Rosalie Gould, former mayor of McGehee, was the guest speaker during the recent meeting of the Pine Bluff Chapter of the Daughters of the American Revolution held at the Pine Bluff Country Club.

Rosalie Gould, former mayor of McGehee, was the guest speaker during the recent meeting of the Pine Bluff Chapter of the Daughters of the American Revolution held at the Pine Bluff Country Club.

Helen Campbell introduced Gould. Gould presented a very interesting historical program, entitled “Japanese Internment Camps”.

After the bombing of Pearl Harbor, Hawaii in 1941, fear spread throughout the West coast. Gould spoke of the U.S. government’s policy to displace thousands of Japanese American citizens into internment camps, some of which were located at Rohwer and Jerome, Ark.

These camp housed over 8,000 Japanese Americans. Each tar paper building at the camps housed 300 people. No plumbing or cooking facilities were in the individual buildings. A community school, food hall and baths were built for the families to use. There are four monuments at Rohwer camp and a small cemetery remaining at this time.

Guest Vivienne Schiffer, daughter of Gould, has authored a historical novel entitled, “Camp Vine”, which intermingles several stories of those involved in the Japanese Internment camps. A book signing will be given at McGehee. The book is available on the Barnes and Noble website.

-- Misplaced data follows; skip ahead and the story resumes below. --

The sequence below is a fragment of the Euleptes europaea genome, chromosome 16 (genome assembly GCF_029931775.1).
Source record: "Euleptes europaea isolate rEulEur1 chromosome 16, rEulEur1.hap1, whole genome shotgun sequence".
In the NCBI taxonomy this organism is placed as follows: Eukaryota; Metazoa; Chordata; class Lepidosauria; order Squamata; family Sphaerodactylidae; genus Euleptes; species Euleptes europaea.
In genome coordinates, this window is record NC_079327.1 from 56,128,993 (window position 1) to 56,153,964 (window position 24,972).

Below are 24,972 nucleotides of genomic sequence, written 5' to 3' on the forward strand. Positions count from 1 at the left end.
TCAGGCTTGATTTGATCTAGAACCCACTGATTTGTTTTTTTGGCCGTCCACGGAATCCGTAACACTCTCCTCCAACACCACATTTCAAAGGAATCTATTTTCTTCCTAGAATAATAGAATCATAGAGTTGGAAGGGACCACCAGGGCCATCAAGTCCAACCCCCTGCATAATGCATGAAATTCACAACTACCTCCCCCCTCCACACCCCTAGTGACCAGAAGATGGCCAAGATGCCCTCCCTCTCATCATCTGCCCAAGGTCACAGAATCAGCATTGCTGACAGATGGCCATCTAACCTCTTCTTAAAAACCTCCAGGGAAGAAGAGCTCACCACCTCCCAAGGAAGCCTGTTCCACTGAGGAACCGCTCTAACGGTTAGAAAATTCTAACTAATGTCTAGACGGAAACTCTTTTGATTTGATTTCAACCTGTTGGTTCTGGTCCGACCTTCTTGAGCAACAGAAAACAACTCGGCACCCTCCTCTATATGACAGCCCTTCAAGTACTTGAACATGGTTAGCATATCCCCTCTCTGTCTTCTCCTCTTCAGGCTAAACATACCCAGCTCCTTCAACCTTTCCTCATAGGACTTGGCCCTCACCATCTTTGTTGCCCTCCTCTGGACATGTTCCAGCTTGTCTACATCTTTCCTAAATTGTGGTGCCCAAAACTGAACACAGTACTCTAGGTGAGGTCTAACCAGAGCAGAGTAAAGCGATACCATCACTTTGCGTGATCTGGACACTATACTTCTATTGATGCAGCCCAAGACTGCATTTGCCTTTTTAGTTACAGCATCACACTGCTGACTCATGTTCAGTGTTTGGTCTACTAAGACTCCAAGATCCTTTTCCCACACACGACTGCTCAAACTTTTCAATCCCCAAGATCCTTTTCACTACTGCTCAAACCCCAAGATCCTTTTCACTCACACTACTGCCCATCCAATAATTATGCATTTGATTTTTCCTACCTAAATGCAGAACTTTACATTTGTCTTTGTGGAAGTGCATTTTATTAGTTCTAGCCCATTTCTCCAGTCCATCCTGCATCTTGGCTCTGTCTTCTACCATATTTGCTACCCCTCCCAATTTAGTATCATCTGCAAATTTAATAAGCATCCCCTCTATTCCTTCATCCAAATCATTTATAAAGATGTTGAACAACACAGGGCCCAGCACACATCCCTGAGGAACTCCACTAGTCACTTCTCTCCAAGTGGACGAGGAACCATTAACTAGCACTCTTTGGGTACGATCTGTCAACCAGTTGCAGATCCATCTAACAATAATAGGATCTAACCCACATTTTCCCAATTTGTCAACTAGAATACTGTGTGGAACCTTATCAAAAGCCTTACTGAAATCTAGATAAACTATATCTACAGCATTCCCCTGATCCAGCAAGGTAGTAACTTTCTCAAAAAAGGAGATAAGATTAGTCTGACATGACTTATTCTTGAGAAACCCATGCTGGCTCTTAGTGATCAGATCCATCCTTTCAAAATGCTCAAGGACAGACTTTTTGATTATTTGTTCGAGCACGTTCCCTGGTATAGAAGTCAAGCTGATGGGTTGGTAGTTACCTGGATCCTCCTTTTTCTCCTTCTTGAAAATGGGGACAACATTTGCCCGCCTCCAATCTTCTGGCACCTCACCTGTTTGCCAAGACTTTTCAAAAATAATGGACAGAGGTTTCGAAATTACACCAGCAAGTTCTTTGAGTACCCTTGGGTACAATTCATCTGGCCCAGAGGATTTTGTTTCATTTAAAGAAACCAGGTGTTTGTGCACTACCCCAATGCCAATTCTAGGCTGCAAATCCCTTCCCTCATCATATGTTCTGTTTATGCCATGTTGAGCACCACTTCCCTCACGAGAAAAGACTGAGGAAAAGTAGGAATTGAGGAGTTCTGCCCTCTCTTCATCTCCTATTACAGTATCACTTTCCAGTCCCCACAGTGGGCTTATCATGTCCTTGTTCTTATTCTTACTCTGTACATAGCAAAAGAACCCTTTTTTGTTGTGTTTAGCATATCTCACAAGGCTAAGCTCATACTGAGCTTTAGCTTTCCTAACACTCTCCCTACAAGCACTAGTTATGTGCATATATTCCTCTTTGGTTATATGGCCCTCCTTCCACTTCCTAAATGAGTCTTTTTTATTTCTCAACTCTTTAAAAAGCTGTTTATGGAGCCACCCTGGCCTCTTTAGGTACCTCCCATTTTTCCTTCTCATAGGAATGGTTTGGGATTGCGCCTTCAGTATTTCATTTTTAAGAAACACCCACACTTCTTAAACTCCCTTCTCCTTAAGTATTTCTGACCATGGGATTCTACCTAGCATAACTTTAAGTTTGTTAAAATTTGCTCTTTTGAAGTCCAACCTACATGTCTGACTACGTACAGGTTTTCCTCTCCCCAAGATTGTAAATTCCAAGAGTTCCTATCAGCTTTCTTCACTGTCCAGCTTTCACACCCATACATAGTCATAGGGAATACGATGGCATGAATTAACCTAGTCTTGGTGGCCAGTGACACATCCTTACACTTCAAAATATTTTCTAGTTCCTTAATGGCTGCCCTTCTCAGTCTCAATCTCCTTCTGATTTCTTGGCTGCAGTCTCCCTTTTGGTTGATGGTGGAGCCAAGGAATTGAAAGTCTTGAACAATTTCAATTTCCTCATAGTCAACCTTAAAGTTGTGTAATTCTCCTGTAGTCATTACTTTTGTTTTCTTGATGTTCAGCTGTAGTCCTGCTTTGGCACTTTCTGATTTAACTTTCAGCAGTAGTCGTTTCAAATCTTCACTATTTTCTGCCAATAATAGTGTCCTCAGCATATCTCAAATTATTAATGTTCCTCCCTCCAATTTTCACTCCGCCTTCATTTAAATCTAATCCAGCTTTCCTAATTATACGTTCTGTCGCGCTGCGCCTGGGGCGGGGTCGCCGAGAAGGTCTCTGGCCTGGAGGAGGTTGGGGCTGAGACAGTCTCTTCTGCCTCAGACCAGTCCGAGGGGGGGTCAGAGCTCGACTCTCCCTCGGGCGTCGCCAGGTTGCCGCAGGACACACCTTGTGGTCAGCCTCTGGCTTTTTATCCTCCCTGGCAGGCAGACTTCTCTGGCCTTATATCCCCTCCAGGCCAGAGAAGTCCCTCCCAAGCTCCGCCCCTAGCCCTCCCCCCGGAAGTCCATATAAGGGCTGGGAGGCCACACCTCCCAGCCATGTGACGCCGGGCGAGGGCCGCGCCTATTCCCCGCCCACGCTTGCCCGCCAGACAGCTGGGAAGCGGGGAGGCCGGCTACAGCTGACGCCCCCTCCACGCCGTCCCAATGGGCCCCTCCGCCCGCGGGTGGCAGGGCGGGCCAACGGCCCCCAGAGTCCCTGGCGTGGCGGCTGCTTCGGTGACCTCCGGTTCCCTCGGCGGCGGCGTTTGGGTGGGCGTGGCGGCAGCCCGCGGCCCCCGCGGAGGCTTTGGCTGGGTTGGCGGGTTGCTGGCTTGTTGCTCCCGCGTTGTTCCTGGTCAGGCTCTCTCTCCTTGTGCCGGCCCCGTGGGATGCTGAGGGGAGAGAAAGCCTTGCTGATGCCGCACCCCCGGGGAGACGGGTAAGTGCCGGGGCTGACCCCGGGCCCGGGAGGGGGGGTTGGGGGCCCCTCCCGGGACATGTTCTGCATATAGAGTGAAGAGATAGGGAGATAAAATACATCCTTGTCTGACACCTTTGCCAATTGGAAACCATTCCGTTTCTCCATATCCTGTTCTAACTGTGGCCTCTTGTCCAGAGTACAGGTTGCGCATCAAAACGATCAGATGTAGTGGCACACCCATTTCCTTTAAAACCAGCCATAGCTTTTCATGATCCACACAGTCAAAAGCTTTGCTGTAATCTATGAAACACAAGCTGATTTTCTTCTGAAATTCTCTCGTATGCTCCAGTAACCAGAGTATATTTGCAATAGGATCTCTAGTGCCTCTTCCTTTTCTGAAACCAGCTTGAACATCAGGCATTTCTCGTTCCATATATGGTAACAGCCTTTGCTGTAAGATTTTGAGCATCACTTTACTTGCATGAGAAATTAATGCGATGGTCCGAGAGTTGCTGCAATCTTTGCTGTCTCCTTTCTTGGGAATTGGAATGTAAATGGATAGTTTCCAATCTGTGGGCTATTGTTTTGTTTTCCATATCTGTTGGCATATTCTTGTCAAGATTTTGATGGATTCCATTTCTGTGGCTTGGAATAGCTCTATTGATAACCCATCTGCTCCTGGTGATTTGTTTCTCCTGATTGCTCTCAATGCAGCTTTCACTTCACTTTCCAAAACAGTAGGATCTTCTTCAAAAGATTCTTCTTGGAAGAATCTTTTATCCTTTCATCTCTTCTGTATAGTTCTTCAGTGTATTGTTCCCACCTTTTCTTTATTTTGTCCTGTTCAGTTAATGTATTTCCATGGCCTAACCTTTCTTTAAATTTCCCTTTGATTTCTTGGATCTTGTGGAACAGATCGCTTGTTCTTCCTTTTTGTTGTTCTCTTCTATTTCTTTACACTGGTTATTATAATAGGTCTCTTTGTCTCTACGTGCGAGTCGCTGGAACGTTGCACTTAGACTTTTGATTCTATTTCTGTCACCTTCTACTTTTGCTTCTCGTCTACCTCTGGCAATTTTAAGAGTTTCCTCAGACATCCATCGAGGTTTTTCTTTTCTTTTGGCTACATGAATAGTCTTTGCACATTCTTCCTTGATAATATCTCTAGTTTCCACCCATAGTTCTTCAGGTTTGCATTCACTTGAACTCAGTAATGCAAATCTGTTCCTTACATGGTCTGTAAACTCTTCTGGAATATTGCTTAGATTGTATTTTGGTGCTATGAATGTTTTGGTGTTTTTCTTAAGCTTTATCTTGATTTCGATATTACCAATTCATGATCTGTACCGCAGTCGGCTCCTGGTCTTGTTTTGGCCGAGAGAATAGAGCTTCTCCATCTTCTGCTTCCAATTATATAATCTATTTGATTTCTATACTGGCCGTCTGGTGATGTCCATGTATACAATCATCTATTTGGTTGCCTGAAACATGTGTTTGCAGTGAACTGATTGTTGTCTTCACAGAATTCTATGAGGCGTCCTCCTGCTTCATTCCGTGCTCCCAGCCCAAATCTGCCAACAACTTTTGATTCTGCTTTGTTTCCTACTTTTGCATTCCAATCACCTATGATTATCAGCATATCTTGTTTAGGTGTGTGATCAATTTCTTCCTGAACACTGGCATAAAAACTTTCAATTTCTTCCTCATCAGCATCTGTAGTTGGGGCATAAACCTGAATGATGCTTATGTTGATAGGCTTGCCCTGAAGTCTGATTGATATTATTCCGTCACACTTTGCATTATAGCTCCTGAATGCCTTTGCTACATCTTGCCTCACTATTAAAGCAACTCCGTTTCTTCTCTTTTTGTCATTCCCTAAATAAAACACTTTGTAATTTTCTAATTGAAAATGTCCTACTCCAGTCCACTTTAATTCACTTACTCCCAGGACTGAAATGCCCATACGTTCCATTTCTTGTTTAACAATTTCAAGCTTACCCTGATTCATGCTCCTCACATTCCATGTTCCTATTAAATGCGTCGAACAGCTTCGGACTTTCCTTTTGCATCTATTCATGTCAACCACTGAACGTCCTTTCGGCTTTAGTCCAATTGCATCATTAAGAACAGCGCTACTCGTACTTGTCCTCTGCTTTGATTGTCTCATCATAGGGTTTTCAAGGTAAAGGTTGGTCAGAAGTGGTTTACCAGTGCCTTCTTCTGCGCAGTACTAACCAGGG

Over the years, Gould has collected artifacts, documents and artwork left by the Japanese after the war. Those from the Rohwer camp are now being displayed at the Arkansas Studies Institute at Little Rock with plans being made for the articles to become a permanent exhibit.

DiAnn Jones led the Pledge of Allegiance to the American Flag. Teri Bethege led the group in singing the National Anthem. Martha Patten led the Salute to the Arkansas flag.

The Indian Minute was given by Linda Schultz, reminding us of the many contributions to our culture made by Native Americans.

Cary Swanson, Insignia chairmen, explained the chapter emblem pin and its significance. She announced that Hamilton Jewelers is the new official jeweler for the Daughters of the American Revolution.

Sandra Poore, DAR Service for Veteran Patients chairman, gave the history of November 11 as the official date for Veteran’s Day.

Mary Dotson, DAR Project Patriot chairman, reported that she will send signed Christmas greeting cards to soldiers serving in Afghanistan. As Conservation chairman, she reported on the dedication of land and the planting of trees in the national forest. She asked members to save Coca Cola caps now being collected as a conservation project.

DiAnn Jones, Good Citizen chairman, reported that the Dec. 15 deadline for the essay contest by a high school student has begun at St. Joseph’s High School. She updated the actions of her son, Stuart, who is serving in the military in Saudi Arabia.

Regent Sue Smith displayed copies of Bible birth, death and marriage records that are being collected by the Daughters of American History Commission and announced that members need to collect those from family members and the general public, as well.

Chaplain Kar Lynn Roberts have the benediction. After the meeting adjourned, dessert was served by the club.